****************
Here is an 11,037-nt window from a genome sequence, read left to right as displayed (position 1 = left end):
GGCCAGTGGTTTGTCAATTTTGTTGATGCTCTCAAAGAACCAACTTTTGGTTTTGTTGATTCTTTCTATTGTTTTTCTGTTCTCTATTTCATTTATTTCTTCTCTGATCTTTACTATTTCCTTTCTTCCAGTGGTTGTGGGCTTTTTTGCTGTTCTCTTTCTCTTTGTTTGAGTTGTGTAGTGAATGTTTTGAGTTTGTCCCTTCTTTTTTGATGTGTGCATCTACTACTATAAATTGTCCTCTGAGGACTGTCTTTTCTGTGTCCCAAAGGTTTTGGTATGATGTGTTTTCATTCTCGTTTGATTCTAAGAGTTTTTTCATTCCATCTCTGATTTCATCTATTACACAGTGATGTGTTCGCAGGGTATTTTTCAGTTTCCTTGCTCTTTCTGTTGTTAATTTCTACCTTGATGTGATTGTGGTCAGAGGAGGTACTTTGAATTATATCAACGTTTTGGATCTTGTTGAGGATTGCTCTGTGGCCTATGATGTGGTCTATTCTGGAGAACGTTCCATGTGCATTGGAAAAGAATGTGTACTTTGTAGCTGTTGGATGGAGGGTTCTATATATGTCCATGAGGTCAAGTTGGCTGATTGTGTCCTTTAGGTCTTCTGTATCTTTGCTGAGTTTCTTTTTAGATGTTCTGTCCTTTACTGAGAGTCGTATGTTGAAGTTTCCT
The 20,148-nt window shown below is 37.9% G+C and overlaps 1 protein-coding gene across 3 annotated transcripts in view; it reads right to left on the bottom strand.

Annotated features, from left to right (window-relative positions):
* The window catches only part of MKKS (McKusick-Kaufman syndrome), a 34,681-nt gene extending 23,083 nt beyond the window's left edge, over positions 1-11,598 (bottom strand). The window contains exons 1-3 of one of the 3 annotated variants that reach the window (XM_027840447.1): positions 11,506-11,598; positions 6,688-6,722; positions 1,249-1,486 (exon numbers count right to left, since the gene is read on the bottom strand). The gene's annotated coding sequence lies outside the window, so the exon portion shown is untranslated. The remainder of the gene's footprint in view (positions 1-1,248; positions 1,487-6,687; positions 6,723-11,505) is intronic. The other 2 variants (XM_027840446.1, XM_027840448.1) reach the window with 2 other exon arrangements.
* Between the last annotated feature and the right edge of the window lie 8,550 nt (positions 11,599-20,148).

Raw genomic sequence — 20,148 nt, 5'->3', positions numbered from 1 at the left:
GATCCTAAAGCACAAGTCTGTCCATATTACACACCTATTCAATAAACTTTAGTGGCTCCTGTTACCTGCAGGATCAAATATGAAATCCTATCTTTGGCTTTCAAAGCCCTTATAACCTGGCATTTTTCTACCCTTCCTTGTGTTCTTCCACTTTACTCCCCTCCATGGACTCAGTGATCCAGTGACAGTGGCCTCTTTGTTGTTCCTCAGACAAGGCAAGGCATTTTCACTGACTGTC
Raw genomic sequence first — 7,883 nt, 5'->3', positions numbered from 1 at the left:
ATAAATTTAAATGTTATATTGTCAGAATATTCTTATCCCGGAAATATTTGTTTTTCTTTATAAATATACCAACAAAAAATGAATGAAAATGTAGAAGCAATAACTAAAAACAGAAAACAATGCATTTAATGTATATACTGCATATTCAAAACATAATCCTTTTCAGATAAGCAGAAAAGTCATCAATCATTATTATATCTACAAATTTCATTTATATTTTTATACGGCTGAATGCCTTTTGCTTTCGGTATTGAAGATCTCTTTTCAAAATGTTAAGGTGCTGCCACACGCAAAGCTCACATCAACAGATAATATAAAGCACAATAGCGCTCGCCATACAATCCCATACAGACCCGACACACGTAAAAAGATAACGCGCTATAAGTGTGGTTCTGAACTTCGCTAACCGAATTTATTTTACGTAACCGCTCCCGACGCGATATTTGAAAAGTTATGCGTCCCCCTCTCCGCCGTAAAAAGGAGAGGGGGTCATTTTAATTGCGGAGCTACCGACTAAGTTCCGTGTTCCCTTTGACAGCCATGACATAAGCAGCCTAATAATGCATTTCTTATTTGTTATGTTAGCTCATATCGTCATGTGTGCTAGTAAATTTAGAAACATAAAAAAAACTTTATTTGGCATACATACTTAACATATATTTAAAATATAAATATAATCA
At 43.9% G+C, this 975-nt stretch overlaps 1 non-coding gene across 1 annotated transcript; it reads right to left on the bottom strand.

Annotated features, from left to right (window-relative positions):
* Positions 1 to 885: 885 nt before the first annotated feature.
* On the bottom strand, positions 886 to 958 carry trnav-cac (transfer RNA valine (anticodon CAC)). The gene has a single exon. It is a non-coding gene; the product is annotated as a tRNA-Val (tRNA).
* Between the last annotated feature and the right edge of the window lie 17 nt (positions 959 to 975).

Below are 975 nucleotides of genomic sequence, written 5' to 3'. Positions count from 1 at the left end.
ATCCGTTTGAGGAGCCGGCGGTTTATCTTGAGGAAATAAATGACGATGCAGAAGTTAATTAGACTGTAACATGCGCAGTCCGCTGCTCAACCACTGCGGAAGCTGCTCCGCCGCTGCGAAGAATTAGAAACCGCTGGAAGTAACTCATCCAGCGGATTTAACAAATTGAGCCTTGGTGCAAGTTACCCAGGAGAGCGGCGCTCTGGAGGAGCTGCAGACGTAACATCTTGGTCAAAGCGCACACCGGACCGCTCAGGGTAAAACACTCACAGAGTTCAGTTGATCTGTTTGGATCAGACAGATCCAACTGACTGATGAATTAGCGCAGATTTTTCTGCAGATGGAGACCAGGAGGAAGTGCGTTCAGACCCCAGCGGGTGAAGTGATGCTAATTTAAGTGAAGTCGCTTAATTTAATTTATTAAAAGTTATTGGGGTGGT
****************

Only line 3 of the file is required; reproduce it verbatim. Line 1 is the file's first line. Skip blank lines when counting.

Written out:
The 20,148-nt window shown below is 37.9% G+C and overlaps 1 protein-coding gene across 3 annotated transcripts in view; it reads right to left on the bottom strand.